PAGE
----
When it comes to athletics at Venice High, the stories practically write themselves.

Now just over a year into my time as sports editor with the Venice Gondolier Sun, my first season of high school sports in Venice has already been bookended by two Venice baseball state titles.

For my first assignment as Venice sports editor in 2018, I watched the Indians knock off Pace High late into the night in extra innings for their fifth state title. This past weekend, I found myself back at Hammond Stadium in Fort Myers, watching another storybook ending to a Venice High sports season as the Indians rallied for their sixth championship.

“We’re one high school in a small town and it’s a pretty amazing thing how these guys have just continued to rise up and step in and replace the next guy who leaves every year,” Venice coach Craig Faulkner said after winning the 2019 7A state tournament Saturday night.

“It’s pretty special. I’ve got a pretty special group of coaches who volunteer and are there every day, pouring into these guys. They do it in the classroom, on the field and in the community.”

Last year, the baseball team’s championship marked three team titles — volleyball, football, baseball — for the Indians in one school-year. It was the first time Venice High had ever achieved such a feat.

Well, this year the Indians did it again.

Boys swimming, boys tennis and baseball each won a state championship in the 2018-19 school-year to make it back-to-back trifectas.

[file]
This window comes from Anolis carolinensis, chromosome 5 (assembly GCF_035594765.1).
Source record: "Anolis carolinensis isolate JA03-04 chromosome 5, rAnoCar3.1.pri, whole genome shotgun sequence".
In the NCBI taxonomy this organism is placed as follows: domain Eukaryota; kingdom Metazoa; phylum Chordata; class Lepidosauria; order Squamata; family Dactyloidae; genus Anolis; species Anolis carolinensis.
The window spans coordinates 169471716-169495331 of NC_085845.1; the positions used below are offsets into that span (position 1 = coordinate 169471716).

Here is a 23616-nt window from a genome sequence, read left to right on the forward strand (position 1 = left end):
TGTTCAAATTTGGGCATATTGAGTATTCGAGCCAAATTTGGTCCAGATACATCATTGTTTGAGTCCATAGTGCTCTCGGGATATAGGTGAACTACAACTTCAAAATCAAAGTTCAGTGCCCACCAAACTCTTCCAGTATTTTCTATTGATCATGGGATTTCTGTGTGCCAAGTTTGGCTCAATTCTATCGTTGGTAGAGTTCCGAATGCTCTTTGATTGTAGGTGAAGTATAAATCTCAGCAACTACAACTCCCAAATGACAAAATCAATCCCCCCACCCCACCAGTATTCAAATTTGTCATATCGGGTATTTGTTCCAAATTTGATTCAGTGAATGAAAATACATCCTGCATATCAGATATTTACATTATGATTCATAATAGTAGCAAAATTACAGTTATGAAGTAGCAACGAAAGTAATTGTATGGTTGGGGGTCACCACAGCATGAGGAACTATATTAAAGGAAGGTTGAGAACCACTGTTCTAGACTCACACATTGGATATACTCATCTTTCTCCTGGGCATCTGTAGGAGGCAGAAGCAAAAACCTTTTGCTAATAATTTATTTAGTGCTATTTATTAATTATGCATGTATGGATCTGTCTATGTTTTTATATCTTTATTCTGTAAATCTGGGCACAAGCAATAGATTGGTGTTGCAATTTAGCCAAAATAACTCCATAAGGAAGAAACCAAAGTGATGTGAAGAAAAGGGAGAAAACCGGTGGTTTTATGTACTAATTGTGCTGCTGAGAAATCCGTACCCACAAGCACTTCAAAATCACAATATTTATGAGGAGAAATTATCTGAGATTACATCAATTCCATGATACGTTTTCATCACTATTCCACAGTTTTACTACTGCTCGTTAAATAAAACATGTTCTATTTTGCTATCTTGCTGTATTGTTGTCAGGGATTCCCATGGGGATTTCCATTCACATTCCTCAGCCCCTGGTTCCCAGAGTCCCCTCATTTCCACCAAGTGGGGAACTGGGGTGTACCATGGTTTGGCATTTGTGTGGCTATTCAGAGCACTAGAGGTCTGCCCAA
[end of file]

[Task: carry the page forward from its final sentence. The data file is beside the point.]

What made it even more special was that it was the first-ever titles for boys swimming and boys tennis — showing that Indians athletics is much more than the “Big Three” of volleyball, football and baseball.

All I have to say to this success is: Thank you.

As a community sports writer whose primary job is simply to cover the athletics of Venice High, the Indians really make my job fun. There’s always a heartwarming story waiting to be written about. An athlete to profile. A championship season to cover.

I’ve gotten a front-row seat to all of it, and it’s something that I try not to take for granted.

I’ve seen the hard work all these athletes put in. There’s hours upon hours of summer and after-school workouts. Teams routinely spend weekends volunteering in the community. And they’re all supported my coaches and fans who truly care about them.

I think it goes without saying that the sports phenomenon in Venice is special. If you need any proof, just look at the hundreds upon hundreds of Indians fans who traveled over an hour on their Saturday nights to support the baseball team — dwarfing the “crowds” any other state tournament team brought with them.

It’s not only the athletes who Venice can be thankful for, either. There’s the coaches — headlined by state champions in Craig Faulkner, Brian Wheatley, John Peacock, Wayne Robertson and Jana Minorini.

These people have dedicated years (if not decades) to the young athletes in this city, and the entire community is better off because of it. Their impact can easily be seen by the countless Indians stars who return to the school to teach, coach and help future generations.

With the athletic season going back into a hiatus for the next two-plus months, there won’t be any new championships for me to write about, but in a city like Venice, there’s plenty of stories left for me to tell.

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